Research project aims to document effect of urban growth on wildlife

Research project aims to document effect of urban growth on wildlife

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During the first year, animals like the American mink, raccoons, jackrabbits, deer and moose were observed, as well as a growing amount of bird species.

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A Regina urban wildlife research program studying the relationship between wildlife and urban environments has found expected and unexpected results after amassing hundreds of hours of recordings of animals in and around the city during its first year.

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Some of the 13 mammal species observed and recorded in the more than 500 hours of material includes the usual suspects like moose, jackrabbits and deer, but also “a few surprises” like raccoons and an American mink.

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The lead investigator in the project, being conducted in collaboration with the University of Regina, hopes that the data accumulated and analyzed in prior and future years will help paint a picture of how a changing and growing city affects wildlife.

“We’re really kind of interested in how urban development influences the types of different animals in an area and also their numbers,” said Ryan Fisher, lead investigator in the project and curator of vertebrate zoology at the Royal Saskatchewan Museum.

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“We know that Regina’s going to change into the future. We hope to continue monitoring wildlife to see how they respond to that change,” he added.

A rabbit munches on some grass in front of the W. F. Ready School in Regina, Saskatchewan on August 21, 2020.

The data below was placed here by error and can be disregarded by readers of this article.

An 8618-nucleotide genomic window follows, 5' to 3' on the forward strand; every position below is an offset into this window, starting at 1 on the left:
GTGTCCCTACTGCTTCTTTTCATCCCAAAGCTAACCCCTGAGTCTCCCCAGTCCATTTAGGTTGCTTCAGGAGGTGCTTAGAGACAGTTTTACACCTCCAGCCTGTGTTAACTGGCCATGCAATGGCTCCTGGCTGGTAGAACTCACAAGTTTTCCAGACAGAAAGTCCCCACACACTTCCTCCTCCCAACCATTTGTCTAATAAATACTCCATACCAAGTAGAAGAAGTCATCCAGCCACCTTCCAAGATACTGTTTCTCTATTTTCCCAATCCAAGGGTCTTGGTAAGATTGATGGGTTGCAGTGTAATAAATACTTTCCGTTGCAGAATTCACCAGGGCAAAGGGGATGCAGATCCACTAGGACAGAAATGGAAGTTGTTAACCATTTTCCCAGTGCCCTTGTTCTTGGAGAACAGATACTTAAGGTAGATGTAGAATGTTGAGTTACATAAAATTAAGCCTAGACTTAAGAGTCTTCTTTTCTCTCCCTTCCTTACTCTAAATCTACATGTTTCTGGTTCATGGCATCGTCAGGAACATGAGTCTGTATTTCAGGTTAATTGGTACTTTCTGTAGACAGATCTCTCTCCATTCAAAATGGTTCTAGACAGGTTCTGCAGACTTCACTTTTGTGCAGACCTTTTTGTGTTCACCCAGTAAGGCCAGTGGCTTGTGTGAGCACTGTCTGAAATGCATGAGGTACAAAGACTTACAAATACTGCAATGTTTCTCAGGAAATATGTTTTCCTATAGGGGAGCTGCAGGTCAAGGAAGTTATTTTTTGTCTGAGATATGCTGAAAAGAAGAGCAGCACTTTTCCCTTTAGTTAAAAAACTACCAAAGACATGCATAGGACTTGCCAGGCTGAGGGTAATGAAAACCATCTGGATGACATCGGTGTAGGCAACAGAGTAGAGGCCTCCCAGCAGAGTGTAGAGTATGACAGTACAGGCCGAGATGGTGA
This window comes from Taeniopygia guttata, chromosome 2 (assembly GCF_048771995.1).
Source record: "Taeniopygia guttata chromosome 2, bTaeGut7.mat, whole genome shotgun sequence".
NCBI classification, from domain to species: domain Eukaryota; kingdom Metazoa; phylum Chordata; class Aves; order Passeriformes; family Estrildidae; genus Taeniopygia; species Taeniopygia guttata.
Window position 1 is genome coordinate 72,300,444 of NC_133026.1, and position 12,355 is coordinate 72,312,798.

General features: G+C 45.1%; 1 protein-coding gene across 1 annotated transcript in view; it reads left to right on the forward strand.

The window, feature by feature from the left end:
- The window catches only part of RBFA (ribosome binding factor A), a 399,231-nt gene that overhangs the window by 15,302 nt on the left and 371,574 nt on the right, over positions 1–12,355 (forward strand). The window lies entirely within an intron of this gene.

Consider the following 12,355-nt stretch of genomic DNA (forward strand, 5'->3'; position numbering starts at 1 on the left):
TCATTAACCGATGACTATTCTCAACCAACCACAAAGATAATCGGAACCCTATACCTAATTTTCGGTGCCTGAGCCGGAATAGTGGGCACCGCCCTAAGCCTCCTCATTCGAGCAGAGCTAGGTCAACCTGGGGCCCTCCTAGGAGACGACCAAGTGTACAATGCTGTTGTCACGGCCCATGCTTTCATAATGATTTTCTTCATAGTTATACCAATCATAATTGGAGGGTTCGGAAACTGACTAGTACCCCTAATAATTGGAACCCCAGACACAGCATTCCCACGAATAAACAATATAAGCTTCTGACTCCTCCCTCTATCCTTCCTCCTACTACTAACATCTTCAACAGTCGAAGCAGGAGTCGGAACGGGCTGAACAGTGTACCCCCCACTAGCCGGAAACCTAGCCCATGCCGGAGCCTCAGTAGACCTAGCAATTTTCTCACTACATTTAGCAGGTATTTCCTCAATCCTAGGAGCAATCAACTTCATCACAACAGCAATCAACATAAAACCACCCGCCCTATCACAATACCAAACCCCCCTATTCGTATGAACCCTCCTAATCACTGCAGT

A rabbit munches on some grass in front of the W. F. Ready School in Regina, Saskatchewan on August 21, 2020. Photo by BRANDON HARDER /Regina Leader-Post

In addition to the 13 species of mammal, there were 41 species of bird recorded during a fall and winter observation period. The most commonly spotted animal so far is the white-tailed jackrabbit, which appear around the city in abundance.

Summer data is being analyzed, and Fisher expects that number of bird species recorded to rise significantly, as birds are more active during the summer months.

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Cameras also captured a songbird called the bobolink, an at-risk species in Canada. According to the Nature Conservancy of Canada, bobolink numbers are declining due to the loss of prairie and other grassland habitats.

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The bobolink breeds in and around areas of Wascana Park, Fisher said.

The project sees 17 “biodiversity monitoring stations” used four months out of the year. The recording equipment is set up for one month for each of the four seasons, winter, spring, summer and autumn.

The equipment is distributed at sites in the middle of the city, on the city edges and in other “more natural areas” outside of city boundaries, according to a press release.

“We’ve been really, really please with how things are going,” Fisher said, looking back at the first year.

An owl is perched in a tree in a park in the cities north end of Regina on Wednesday, April 29, 2020.
An owl is perched in a tree in a park in the cities north end of Regina on Wednesday, April 29, 2020. Photo by TROY FLEECE /Regina Leader-Post

In addition to the data and its value in research, the project also satisfies the curiosity of documenting the animals living in your backyard, he added.

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Going into 2023, the plan is to expand into new areas to increase the geographic representation of where wildlife are being monitored, Fisher said.

Along with that expansion, Fisher said they hope to launch a citizen’s science project which asks people to walk certain routes in the city and look for easily identifiable wildlife, accessible to anyone.

“As scientists, we have limited funds and we have limited person power to get out there and set up cameras, set up microphones, so if we could ask people to go out and explore their neighbourhood a bit and collect information for us, that would be fantastic,” Fisher said.

“We’re hoping that will keep going indefinitely in the city.”

crmartell@postmedia.com

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